Monday, June 1, 2015

Dialogue: Do All Your Characters Sound The Same?

Don't Put Your Readers To Sleep!
Image by artist Steve Lambert.

Character One: "How are you this morning?"
Character Two: "I am fine, how are you?"
Character One: "I am fine as well. Did you sleep well?"
Character Two: "Why, yes, I did. How about yourself?"
Character One: "I slept fine as well."
Character Three: "Hello, how are you both this morning?"
Character One: "I am fine, how are you?"

Reader: Zzzzzzzz.

There's a disease in the world of fiction—or even non-fiction—that plagues some writers. It seems that all their characters sound the same.

The same inflection, sentence structure, vocabulary. Even if slang is used, it is all the same slang words, used by all the characters interchangeably.

"Allow your characters to speak for themselves!"

Having all your characters speak the same is just as if you were having them all look the same or have all the same interests and opinions. Why is this acceptable?

The answer, of course, is it's not acceptable! A skilled craftsperson will be so adept at writing dialogue unique for each character, that she will not even need dialogue tags half the time, because readers will know exactly who is speaking by the carefully crafted dialogue itself.

A true master of this craft is the author Jan Karon. Her characters for her Mitford series are almost all uniquely identified by their dialogue alone.

Here is a sample of her dialogue, in which I've taken the liberty of editing out dialogue tags and some narration:

"Shall we bring the armoire over this Saturday?"
"This Saturday, I'm taking you for a little... recreation."
"I love recreation! What are we going to do?"
"It'll be a surprise."
"Good! I love surprises!"
"What don't you love?"
"Exhaust fumes, movies made for TV, and cakes baked from mix."

In this long series (up to ten novels at this writing), there are two central characters. The first character is a stick-in-the-mud bachelor of 60-odd years. The second is an artist, a lover of life, an embracer of new things. In the dialogue above, it is easy to understand which character is which.

Karon takes these traits and weaves them into her dialogue, revealing and strengthening her characters', well, characters! One of her more masterful talents is to establish her two central characters' conversational habits, and track their evolution. As an example, at the beginning of their relationship the bachelor—Tim—is fascinated by the artist's—Cynthia's—joie de vivre. She often proclaims her love for whatever is going to happen or is happening in her life. As the novels progress, Tim will respond to her proclamations of love by saying, "Cynthia, Cynthia, what don't you love?" and she will answer by listing three things she doesn't love (as in the example above, exhaust fumes, TV movies and cake mixes).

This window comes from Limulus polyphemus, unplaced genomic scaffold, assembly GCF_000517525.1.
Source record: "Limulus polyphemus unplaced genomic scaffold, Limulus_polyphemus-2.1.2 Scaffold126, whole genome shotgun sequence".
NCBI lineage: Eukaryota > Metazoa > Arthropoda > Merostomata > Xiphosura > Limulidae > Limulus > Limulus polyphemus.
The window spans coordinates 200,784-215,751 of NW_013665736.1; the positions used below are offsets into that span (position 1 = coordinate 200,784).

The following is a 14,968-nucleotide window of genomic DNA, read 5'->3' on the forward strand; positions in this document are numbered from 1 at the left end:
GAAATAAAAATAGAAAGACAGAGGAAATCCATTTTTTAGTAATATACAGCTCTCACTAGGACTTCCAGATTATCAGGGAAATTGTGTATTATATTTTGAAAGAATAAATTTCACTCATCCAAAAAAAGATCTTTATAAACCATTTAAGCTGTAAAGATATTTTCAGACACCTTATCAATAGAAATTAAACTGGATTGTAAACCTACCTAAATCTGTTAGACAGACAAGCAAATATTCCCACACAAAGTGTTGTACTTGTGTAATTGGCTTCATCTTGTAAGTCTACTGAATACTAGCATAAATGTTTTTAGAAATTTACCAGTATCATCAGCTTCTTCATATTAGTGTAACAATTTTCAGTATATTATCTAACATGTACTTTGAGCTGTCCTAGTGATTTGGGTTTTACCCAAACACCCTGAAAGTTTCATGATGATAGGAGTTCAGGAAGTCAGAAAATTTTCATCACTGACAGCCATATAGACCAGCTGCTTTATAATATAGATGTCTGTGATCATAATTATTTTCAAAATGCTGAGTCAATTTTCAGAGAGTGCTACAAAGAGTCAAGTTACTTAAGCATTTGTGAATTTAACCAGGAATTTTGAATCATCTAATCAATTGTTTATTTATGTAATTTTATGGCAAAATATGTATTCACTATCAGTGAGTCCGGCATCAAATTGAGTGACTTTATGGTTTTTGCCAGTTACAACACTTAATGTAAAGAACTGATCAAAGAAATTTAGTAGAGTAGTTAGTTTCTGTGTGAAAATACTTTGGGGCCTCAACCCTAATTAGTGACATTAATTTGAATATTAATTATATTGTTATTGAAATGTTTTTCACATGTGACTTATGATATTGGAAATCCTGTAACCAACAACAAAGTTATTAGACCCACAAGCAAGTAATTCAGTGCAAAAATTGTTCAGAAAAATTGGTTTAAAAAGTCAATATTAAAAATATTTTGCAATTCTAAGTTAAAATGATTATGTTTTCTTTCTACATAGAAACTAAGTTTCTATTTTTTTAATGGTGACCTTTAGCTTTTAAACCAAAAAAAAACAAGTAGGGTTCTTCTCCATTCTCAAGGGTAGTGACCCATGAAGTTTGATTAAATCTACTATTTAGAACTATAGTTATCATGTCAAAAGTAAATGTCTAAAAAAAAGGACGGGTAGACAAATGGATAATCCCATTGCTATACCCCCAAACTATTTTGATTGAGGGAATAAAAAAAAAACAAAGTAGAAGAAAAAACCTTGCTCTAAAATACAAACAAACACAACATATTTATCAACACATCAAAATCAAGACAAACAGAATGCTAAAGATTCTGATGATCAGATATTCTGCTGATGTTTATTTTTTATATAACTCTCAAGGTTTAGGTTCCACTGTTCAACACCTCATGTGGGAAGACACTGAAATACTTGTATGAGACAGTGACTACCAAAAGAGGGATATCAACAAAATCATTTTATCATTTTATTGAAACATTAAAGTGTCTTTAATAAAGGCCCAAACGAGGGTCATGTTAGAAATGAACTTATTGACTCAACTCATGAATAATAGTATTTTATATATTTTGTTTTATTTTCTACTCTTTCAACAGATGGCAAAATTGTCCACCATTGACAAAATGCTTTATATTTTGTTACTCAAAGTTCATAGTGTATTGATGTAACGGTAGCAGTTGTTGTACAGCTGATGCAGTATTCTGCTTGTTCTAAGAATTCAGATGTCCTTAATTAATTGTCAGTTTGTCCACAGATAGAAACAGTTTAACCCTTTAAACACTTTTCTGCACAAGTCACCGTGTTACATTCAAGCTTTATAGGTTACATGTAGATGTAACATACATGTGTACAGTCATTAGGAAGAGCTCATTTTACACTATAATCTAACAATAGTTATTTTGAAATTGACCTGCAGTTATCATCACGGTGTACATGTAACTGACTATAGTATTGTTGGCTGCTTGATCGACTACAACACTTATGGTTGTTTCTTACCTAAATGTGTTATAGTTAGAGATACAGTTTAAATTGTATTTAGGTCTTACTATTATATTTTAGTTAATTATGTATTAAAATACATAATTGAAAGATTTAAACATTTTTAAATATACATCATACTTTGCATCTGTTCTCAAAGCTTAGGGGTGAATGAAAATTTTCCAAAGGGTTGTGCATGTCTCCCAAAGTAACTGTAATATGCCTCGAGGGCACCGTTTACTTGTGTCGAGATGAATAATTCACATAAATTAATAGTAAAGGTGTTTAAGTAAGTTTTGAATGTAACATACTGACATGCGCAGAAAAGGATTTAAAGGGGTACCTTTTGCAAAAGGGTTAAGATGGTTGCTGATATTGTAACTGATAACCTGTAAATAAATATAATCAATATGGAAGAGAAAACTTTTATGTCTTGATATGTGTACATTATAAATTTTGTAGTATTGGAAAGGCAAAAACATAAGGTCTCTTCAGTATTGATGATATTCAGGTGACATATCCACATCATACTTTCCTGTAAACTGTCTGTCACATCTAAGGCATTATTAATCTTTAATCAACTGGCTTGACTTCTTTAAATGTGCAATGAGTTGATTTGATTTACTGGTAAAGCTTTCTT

Karon's minor characters also have had this care and attention lavished upon them. Each one has unique sayings that belong to themselves alone. If you listen, you'll hear this proclivity in your own real life acquaintances. What better way to develop your characters than to individualize their speech patterns?

That said, this is not the easiest craft to master. Dialogue is almost effortless to write when our characters think and speak like ourselves. Allowing your characters to speak in their own voices takes patience and familiarity with their personalities and quirks. Most of all, it takes the willingness to get out of your characters' way.

Individualized dialogue takes work, but the worth to your readers is almost immeasurable. It will make all your characters seem like personal friends (or enemies!) It's another way to get your readers to trust you with their reading time and energy. Allow your characters to speak for themselves, and they may surprise you with their individuality.

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